Ivor Prickett: On the front line in the Battle for Mosul

An elderly Iraqi lady sits on a dining chair in the middle of a dusty rural road with collapsed houses at the side.
Nadhira Aziz looks on as Iraqi Civil Defence workers dig out the bodies of her sister and niece from her house in Mosul's Old City, where they were killed by an airstrike in June 2017. Taken on 16 September 2017 on a Canon EOS 5D Mark III with a Canon EF 24-70mm f/2.8L II USM lens. © Ivor Prickett/The New York Times

An exhausted young boy rests on the shoulder of a battle-hardened soldier; war-weary people stand in line for aid; a car is ablaze in streets already reduced to rubble. Ivor Prickett's powerful images, shot during the battle to wrest control of the Iraqi city of Mosul from ISIS, focus on the aftermath of war and its devastating consequences for communities and individuals.

Canon photographer Ivor has worked in the Middle East since 2009, developing his own long-term projects while completing individual editorial assignments. This often-dangerous work has included on-the-spot coverage of the Arab Spring uprisings in Egypt and Libya, and the Syrian refugee crisis.

Nadhira Aziz looks on as Iraqi Civil Defence workers dig out the bodies of her sister and niece from her house in Mosul's Old City, where they were killed by an airstrike in June 2017. Taken on 16 September 2017 on a Canon EOS 5D Mark III with a Canon EF 24-70mm f/2.8L II USM lens. © Ivor Prickett/The New York Times
Christian Ziegler’s

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Born in Ireland and a graduate of the documentary photography course at the University of Wales, Ivor has won several major photography awards, including the Ian Parry Scholarship and the UK National Portrait Gallery's Godfrey Argent Award.

At the 2018 World Press Photo Contest, he won first prize in the General News Stories category for his work in Mosul, taken exclusively for The New York Times in 2017. He also had two images from that story nominated in the Picture of the Year category – one of only five nominated.

Here he talks about his background in documentary photography, how it feels to work in a war zone and what drives his work.

How did you come to be in Mosul during the battle to retake the city?

"I'm based in Istanbul, Turkey, and have been covering the region for the past eight years. So, when Mosul fell and ISIS appeared on the scene, it was obviously one of the biggest stories in the region. I positioned myself there before the beginning of the battle to retake Mosul, which officially started in October 2016. Initially I was doing my own thing, then the New York Times picked me up and we started working together in January 2017."

How did you get access to the front line?

"I was embedded within the Iraqi Special Operations Forces (ISOF), who were in many ways the spearhead of the ground forces in Mosul. You could come in and out on a daily basis but, as a documentary photographer, I knew I wanted to be with the guys on the ground. Not many people were embedding and staying inside Mosul with the troops. It was very hard to get the permission to do it, and it was incredibly dangerous, so most news organisations didn't really let their staff do that. But I was able to bend the rules a little bit to find a way."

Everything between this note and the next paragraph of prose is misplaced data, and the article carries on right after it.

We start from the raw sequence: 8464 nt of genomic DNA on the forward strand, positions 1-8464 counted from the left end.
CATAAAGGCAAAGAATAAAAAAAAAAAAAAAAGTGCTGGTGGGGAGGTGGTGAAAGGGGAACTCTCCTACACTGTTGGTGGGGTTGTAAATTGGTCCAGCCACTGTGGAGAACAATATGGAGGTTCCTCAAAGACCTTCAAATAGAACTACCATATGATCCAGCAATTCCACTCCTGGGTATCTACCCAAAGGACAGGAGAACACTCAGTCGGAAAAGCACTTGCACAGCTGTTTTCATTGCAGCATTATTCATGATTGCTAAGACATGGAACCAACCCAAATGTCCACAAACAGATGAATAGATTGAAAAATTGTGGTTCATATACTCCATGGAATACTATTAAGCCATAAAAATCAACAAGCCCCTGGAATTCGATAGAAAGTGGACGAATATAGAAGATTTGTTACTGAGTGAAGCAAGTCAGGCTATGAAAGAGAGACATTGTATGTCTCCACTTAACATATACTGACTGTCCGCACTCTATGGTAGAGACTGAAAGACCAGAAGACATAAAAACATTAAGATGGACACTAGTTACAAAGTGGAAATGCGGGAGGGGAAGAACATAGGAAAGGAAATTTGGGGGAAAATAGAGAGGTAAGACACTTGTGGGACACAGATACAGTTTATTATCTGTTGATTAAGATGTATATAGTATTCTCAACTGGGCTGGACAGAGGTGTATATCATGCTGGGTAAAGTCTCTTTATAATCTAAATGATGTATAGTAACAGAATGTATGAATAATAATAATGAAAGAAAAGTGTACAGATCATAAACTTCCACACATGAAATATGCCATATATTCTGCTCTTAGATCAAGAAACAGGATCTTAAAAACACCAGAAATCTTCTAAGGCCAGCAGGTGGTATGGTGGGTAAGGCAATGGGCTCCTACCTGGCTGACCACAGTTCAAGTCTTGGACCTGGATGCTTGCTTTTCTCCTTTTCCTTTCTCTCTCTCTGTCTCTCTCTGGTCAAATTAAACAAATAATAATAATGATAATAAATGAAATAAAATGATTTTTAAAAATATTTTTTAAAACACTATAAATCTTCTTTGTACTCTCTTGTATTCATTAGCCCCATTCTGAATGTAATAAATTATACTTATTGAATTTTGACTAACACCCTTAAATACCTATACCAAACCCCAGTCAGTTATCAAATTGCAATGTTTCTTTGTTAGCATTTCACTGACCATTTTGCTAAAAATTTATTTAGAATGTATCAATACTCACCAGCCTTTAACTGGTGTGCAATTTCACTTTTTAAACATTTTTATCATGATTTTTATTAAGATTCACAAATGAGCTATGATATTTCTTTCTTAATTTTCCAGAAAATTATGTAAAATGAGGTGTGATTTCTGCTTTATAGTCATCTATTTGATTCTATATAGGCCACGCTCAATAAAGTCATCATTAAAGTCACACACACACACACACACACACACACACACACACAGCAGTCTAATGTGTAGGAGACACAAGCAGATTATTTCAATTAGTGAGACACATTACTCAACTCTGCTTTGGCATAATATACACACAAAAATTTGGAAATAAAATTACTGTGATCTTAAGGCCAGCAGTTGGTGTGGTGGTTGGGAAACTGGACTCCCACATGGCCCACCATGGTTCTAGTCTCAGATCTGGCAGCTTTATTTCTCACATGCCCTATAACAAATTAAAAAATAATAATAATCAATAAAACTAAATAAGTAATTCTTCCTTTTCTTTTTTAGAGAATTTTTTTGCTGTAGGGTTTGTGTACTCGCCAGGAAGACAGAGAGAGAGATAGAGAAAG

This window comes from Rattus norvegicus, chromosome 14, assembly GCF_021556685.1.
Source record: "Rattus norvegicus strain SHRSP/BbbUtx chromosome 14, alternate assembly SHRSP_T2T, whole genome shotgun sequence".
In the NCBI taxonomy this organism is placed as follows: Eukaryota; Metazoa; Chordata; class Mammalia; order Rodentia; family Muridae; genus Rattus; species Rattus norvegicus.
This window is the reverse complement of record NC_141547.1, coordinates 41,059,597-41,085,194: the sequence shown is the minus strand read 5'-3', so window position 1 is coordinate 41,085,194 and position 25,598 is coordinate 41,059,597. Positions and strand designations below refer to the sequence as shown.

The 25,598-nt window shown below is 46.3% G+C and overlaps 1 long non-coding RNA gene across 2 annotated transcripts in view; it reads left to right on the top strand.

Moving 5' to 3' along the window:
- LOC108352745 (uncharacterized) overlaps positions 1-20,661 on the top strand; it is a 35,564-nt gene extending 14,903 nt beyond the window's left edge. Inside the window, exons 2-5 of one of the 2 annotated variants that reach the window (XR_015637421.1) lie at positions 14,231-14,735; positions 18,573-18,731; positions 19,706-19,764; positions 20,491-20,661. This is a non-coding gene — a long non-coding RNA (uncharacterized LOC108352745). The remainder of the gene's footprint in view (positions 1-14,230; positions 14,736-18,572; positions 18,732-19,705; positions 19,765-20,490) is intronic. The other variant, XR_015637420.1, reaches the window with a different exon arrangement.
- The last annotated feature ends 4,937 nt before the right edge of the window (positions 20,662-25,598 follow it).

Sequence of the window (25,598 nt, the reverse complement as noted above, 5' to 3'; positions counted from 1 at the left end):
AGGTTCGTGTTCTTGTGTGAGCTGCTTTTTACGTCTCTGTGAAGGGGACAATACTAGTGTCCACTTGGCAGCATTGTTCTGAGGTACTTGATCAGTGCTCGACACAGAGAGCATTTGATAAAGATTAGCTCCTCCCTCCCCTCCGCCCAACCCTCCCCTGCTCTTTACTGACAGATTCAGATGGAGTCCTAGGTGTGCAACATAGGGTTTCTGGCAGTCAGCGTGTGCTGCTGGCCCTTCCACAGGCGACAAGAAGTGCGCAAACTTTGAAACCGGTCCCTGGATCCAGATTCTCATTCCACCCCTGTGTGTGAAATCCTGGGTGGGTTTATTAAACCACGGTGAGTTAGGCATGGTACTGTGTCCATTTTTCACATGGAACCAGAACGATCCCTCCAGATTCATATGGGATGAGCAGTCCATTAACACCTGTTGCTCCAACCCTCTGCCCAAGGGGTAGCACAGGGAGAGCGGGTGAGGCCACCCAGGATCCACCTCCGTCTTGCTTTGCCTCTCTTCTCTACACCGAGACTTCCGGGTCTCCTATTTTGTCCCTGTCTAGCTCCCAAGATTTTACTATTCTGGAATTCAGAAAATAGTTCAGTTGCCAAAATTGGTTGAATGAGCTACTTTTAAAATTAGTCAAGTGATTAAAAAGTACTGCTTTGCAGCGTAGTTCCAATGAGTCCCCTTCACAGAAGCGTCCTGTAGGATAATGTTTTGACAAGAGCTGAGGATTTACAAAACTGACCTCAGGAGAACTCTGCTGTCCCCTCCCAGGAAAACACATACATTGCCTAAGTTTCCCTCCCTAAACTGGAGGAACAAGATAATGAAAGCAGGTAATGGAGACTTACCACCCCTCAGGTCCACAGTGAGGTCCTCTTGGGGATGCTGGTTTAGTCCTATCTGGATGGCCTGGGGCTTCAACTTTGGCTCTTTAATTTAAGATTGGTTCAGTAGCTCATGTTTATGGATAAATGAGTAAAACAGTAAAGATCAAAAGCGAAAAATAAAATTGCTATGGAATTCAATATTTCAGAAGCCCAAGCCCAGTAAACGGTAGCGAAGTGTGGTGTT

What was it like to work in that situation?

"It was a huge challenge and I was learning as I went, because this was a new level of brutality and combat for me. I would be with the troops as they were moving into areas that were still under ISIS' control, and maybe only a couple of phases back from the actual advancing units. I would have air strikes landing less than 100-150 metres ahead of where I was. It was really hard to comprehend and hard to capture in a photograph."

Four men's faces look out of a tiny barred window of a prison cell. The door and wall are battered.
Suspected ISIS members peer out from the cell in a jail just south of Mosul city centre. The jail is an initial point of detention while suspects are questioned. If they are proven members of the militant group, they are transferred to court to be tried. Taken on a Canon EOS 5D Mark III with a Canon EF 35mm f/1.4L USM lens. © Ivor Prickett/The New York Times

What aspects of life in Mosul did you focus on?

"I was most interested in, and focused on, the civilian aspect of the story. I was waiting for those moments of liberation where people were coming out of their homes just after they'd been freed from ISIS' control. They would either be fleeing the area or deciding to stay. These moments where civilians were caught up in the fighting, and on many occasions were sadly killed or injured, I felt were really important to document. So that's what I was really looking for while I was there, as well as trying to document the fighting."

You were seeing terrible things in Mosul. How do you deal with that?

"You see [inexplicable] things, horrific things, when you're in the middle of something like that. The only way I deal with it at the time is by reminding myself why I'm there and what my job is, and by doing my job. If I was just there as an observer and didn't have a purpose, I think I would fall apart very quickly. But I was determined and focused. I was assured in myself as to why I was there and why it was important that I was there, which is what kept me going."

An Iraqi woman stands in the doorway of her home, crying and holding out her hands. Steps leading to her front door have blood on them; a young boy stands behind her.
A woman screams out in horror shortly after her son was killed in an ISIS mortar attack in the Jidideh neighbourhood of West Mosul. Having been injured by the blast while standing on the street outside, the man was dragged to the doorstep where he was bleeding severely. Although he was rushed for medical treatment he was reportedly dead on arrival. Taken on 22 March 2017 on a Canon EOS 5D Mark III with a Canon EF 24-70mm f/2.8L II USM lens. © Ivor Prickett/The New York Times